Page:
The Space Liability Convention of the Outer Space Treaty holds that whichever state controls the territory a spacecraft/object is launched from is responsible for any damages it causes.
India is a signatory of the treaty, so if the debris field results in damage to the ISS, the appropriate states (depending on what specifically was damaged) can file for compensation from India.
The only example of this in action was in 1978 when the Soviet Union lost control of a nuclear powered satellite which then deorbited and spread debris over Northwestern Canada, some of which was radioactive. The Soviets paid roughly $3,000,000 to compensate for the cleanup efforts.
Edit: Adding some clarification to better address the question.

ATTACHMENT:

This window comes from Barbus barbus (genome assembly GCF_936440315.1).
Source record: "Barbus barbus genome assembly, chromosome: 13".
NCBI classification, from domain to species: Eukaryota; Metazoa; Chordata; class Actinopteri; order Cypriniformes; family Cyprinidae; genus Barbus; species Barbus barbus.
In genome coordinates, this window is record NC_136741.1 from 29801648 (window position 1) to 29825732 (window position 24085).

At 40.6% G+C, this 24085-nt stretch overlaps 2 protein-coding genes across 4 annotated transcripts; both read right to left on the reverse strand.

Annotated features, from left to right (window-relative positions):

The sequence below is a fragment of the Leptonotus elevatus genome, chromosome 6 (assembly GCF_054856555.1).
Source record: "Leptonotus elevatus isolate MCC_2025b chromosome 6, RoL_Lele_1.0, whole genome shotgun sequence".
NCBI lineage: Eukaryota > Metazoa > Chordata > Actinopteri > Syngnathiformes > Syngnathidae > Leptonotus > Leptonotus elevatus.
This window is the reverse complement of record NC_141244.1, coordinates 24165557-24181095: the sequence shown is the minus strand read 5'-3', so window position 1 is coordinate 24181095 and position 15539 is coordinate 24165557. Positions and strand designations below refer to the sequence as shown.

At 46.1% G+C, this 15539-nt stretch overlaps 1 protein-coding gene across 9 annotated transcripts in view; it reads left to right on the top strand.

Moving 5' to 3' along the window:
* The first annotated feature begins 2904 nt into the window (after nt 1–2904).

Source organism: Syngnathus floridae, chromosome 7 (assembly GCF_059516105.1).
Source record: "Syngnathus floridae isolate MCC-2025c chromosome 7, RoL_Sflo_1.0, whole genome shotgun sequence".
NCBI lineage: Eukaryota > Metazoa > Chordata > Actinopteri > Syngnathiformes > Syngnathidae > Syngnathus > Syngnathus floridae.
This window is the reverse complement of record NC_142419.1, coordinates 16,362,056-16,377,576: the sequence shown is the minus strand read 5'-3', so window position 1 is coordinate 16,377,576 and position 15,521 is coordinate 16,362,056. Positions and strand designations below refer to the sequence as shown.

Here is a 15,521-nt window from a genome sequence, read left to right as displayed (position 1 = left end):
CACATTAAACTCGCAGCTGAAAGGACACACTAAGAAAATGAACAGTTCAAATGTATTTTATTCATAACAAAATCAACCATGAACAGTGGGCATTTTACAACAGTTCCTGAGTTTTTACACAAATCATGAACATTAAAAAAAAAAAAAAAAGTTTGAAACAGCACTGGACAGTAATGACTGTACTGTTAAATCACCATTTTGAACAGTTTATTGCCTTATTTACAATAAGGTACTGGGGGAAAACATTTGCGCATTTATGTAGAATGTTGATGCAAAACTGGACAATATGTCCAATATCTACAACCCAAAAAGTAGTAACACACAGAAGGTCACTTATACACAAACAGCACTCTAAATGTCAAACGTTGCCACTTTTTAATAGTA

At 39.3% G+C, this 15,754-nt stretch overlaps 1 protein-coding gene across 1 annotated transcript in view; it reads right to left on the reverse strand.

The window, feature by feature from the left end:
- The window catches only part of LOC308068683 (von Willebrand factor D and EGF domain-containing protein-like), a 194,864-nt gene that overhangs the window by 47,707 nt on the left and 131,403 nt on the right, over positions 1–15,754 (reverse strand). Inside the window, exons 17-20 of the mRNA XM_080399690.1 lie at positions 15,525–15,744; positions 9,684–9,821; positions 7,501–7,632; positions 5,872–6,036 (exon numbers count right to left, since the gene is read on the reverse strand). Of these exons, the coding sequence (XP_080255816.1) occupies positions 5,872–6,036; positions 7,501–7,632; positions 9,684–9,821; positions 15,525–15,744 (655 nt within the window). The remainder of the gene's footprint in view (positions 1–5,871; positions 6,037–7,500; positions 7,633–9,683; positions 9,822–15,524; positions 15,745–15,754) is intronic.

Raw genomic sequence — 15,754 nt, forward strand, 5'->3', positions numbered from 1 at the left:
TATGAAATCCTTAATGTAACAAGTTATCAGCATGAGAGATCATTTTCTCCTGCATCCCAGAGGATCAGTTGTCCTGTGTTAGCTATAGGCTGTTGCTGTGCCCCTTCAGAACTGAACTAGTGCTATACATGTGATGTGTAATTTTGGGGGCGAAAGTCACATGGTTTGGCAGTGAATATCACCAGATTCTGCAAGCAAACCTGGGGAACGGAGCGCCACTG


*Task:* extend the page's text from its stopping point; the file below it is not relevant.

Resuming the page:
While the Space Liability Convention doesn't differentiate damage caused by actions of a military context, it's a reasonable assumption that there could be ramifications separate from the treaty. For example, demonstrating the ability to destroy satellites might be perceived as provocation or aggression by another state, who might then respond more harshly to any damages it caused them (from sanctions to outright military action, hypothetically). But in the specific case of India, I think it's unlikely; They seem to be on friendly enough terms with the main players in space.